Sometimes there’s a treatment delay

By some hours or even a day. 

I do what I can

In a multi-port plan

Keep them working if there’s a reasonable way. 

Synopsis:  I’m a family practitioner from Sioux City, Iowa.  I danced back from the brink of burnout in 2010, and, honoring a one-year non-compete clause, went to have adventures and work in out-of-the-way locations.  After jobs in Alaska, New Zealand, Iowa, and Nebraska, I returned home and took up a part-time, 54 hour a week position with a Community Health Center.  I’m taking a working vacation now in Petersburg, Alaska.

Bethany and I got up early and drove out to Sandy Beach, about a mile down the coast, as the tide reached its ebb.  We walked out on the tidal flats.

Tides can run 23 feet here from low tide to high.  Three creeks empty into Frederick Sound here, the flow braids across the area exposed by the dropping water.  As we walked we saw dead pink salmon scattered here and there, their eyes and bellies pecked out by the seabirds.  A commercial fishing boat lay at anchor a hundred yards from the water’s edge.

We searched for the remains of a fish trap the Natives had started constructing 2,000 years ago and kept using till a hundred years ago.  We didn’t find it.

But we saw sea lions.  And we saw salmon with bad timing trying to swim up the creeks’ trickle across the tidal flats.  We crunched across iridescent blue mussel shells as the rain came harder and harder.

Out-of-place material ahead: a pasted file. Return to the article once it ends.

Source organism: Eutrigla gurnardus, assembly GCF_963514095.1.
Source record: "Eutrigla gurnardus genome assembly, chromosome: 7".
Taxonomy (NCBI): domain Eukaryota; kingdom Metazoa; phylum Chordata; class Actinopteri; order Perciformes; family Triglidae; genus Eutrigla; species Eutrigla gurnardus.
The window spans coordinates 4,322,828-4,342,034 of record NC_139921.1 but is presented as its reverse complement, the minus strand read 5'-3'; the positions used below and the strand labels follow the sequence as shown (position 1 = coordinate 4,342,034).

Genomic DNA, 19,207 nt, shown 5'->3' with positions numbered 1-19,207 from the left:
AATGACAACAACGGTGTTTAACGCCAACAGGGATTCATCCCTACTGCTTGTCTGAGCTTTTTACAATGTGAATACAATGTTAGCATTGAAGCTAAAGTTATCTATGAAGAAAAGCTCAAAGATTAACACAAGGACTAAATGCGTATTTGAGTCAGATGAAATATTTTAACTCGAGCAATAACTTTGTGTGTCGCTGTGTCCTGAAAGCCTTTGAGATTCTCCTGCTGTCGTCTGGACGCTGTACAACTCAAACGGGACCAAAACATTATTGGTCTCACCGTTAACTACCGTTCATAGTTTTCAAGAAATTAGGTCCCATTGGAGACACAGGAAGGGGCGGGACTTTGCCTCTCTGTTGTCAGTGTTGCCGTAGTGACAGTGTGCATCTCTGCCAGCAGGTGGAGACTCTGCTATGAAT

After breakfast I walked to work.  In the clinic I attended a number of commercial fishermen.  The more people work in an industry, the more people will come to harm in it, and fishing doesn’t warrant an exception.  What do they catch?  Mostly salmon, cod, and halibut; if they want to run risks in the off-season they go for crab.

But the more people I talk to the more I find have gotten away from crabbing because of the danger, and they don’t miss it.

Every time I have minutes and opportunity, I quiz people on the industry and I learn more.  I still haven’t figured out the relationship of the tenders to the fishing boats except that a tender can hold 700,000 pounds of fish and a typical fishing boat might only hold 120,000.  Of course the peak load diminishes with bad weather, sometimes by 20%.

People work close to machinery in fishing boats, things happen suddenly and unexpectedly, and bodies come away damaged.  Commercial pressures bring stress, family conflicts make things worse.  People delay treatment because the injury might happen two days out of port.

Sometimes I can run lab after an examination but the patient leaves with his boat on the next tide, and I have to say, When you get to Juneau, show the next doctor this piece of paper.  And you HAVE to see a doctor at your next port.

I do what I can to keep them working.

It reminds me of home, when the farmers get sick or hurt during harvest.


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